So, bye-bye Pinterest and Google+, cheerio to random log-ins to accounts* and hello Book+Main and scheduled postings and checks. Book + Main, in case you haven’t heard of it, is a new platform specifically designed to connect writers of women’s fiction and romance in particular, with writers. It seems the ideal place to be. It’s predictably pink and hearts-like in design, but there we go. For the moment author accounts are free and you can showcase your work there.

I’ve posted up what they refer to as ‘bites’. Book + Main’s creator reasons book blurbs rarely give you a feel for the writing, whereas an extract will. Unlike Amazon, the writer gets to choose the extract so it doesn’t have to be the first few pages. I’ll report back—hopefully with news that my account has taken off, I’ve been bitten thousands of times and my book sales have soared.

I love the new and shiny, and every time I embark on something new, I tell myself this is going to work—hooray! As Winston Churchill once put it, “Success consists of going from failure to failure without loss of enthusiasm.”

I embrace that saying fully.

*time wasting, social media’s main role in my life so far.

Patreon – Supporting Creatives

This week, I decided it was about time I became a Patreon. For those of you who haven’t heard of the business, Patreon offers artists, writers and other creatives payment through a voluntary scheme where you can sign up to pay the person regularly.

YouTubers, podcasters and bloggers often use Patreon, and Patreon subscribers get extra material such as additional audio content, Q and A sessions with the creator and more. I’ve been listening to The Creative Penn podcast for two years, and I’ve learned a lot from Joanna Penn and her guests.

The podcast is aimed at indie publishers, but it doesn’t concentrate on the marketing part of the business. Marketing is crucial for any self-publisher, but entire podcasts on the subject become dull after a while. They target a certain audience too—the people who have enough completed projects to market, when many of us are looking for advice about creating covers, finding a good editor, creating the right author mindset in the first place.

All aspects of writing

Joanna’s show talks about many aspects to writing—from growth, to protecting your intellectual property, scaling up your business and the craft of writing. Every podcast begins with news about the publishing industry which is always fascinating and useful.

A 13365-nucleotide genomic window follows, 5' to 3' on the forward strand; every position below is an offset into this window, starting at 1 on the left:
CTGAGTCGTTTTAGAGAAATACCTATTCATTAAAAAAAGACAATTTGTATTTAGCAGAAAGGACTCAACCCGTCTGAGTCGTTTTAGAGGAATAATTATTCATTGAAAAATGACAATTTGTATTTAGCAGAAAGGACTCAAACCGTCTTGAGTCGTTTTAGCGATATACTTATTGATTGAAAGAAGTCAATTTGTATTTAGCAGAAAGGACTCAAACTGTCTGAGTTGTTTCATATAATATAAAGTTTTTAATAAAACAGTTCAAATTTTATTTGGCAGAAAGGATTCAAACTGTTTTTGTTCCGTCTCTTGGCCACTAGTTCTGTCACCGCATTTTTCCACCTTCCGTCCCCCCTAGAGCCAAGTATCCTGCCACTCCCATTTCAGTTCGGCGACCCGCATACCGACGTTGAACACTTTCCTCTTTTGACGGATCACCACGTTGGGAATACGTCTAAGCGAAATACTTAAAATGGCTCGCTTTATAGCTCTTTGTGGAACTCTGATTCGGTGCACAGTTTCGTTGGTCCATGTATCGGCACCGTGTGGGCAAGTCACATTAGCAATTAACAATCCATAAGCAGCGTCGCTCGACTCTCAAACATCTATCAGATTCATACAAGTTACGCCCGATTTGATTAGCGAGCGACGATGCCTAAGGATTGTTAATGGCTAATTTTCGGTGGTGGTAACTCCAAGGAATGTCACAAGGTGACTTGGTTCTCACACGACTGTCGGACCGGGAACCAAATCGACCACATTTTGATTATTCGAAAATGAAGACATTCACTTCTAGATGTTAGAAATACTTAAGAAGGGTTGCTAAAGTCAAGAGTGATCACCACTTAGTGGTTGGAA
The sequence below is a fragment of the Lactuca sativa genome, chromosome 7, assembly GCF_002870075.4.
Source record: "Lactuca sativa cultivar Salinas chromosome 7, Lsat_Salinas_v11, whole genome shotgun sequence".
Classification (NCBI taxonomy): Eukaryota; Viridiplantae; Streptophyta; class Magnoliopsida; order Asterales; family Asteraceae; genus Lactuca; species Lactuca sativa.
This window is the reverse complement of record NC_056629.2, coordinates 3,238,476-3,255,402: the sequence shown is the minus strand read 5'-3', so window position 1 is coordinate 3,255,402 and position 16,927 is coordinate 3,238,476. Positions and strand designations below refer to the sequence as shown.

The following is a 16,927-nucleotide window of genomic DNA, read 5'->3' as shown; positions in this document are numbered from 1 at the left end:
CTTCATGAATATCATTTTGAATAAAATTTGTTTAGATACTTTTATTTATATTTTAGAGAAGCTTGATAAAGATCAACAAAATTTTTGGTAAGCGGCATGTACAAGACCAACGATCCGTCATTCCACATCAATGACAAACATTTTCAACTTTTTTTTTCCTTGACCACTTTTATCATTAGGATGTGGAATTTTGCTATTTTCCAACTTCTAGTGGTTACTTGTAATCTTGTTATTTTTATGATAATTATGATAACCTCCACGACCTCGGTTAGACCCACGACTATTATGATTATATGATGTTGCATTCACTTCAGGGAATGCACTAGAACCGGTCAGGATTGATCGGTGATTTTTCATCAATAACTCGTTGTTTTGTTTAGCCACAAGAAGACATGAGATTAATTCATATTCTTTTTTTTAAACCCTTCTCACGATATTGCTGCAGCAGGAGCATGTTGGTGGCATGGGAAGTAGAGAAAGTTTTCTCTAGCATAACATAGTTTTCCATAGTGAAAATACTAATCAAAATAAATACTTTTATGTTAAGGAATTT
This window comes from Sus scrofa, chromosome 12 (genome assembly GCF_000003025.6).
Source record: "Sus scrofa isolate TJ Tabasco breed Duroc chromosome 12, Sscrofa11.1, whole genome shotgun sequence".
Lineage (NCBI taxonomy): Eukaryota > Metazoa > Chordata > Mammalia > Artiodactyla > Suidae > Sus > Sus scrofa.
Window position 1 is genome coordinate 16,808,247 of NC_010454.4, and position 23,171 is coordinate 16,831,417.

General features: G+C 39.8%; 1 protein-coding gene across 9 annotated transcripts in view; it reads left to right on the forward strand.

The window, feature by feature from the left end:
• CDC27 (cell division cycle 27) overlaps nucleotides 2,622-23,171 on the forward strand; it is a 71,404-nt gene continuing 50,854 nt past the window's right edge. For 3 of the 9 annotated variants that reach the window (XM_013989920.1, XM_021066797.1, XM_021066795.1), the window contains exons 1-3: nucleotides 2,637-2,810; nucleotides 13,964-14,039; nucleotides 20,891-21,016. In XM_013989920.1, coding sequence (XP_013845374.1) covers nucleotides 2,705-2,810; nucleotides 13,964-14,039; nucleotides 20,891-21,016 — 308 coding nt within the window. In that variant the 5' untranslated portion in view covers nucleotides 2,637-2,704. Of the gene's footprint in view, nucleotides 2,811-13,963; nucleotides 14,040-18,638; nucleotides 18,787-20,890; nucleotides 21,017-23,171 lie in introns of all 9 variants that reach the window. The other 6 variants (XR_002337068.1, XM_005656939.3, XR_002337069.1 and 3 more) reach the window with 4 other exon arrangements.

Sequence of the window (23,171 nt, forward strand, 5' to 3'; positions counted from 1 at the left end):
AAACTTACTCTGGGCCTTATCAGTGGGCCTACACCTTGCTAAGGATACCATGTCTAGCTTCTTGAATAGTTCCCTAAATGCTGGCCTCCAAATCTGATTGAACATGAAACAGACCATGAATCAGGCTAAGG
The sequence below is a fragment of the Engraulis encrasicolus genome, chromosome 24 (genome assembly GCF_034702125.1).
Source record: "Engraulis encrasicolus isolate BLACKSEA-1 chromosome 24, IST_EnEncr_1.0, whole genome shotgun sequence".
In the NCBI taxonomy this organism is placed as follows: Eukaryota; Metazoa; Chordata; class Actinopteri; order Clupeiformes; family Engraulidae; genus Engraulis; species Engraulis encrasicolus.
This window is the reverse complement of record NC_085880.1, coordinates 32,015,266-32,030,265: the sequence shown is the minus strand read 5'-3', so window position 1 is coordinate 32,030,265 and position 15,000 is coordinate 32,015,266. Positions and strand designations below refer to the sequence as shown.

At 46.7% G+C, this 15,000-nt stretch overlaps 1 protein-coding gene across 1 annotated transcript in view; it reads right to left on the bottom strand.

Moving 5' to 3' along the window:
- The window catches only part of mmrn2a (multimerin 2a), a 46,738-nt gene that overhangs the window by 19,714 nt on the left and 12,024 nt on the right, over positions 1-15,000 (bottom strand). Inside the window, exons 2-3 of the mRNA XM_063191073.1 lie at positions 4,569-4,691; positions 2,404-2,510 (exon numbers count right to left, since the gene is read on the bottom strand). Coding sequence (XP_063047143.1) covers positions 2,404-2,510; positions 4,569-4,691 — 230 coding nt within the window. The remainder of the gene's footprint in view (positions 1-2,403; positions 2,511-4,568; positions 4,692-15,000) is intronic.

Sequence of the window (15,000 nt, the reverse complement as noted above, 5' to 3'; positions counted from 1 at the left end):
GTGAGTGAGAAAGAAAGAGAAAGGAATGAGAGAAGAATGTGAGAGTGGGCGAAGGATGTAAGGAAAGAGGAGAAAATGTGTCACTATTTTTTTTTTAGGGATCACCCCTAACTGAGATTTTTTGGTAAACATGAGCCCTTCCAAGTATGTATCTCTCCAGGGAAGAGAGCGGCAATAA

Joanna is known for content marketing. Her podcast is a prime example. The aim behind content marketing is creating a relationship with audiences—in the hope they buy something from you, eventually. My two years’ free listening to the show needled my conscience. If you enjoy it and use it, pay for it…

I listen to a lot of podcasts and many of them are also Patreon-modelled too. So far I’ve ignored the pleas, though occasionally I unsubscribe, deciding that if I’m not willing to pay, I shouldn’t listen. The same applies for online news sites that ask for subscriptions, such as the Guardian. As I’m too mean (and also poor) to pay, I try not to read them.

Advice for diabetics

I’d love to make one of my blogs Patreon supported—the Diabetes Diet one is the more likely candidate as I write this with a doctor and we have useful advice to offer. (In contrast, this blog is a collection of witterings, the majority of it irrelevant to most of you.) But the Diabetes Diet website would need a design overhaul first, and some thought put into how you work a blog for Patreons so they get more than your average viewer. The idea is something to consider for 2019.

One of Joanna’s oft-repeated messages is the importance of multiple streams of income, so you aren’t dependent on one pay master. I have multiple streams of income; it’s just that none of them make me big sums of money. On the other hand, a varied working life makes me very happy. Picking the hours I work or don’t is another bonus. If I weigh up money versus happiness, I come down hard in favour of the ‘h’ word.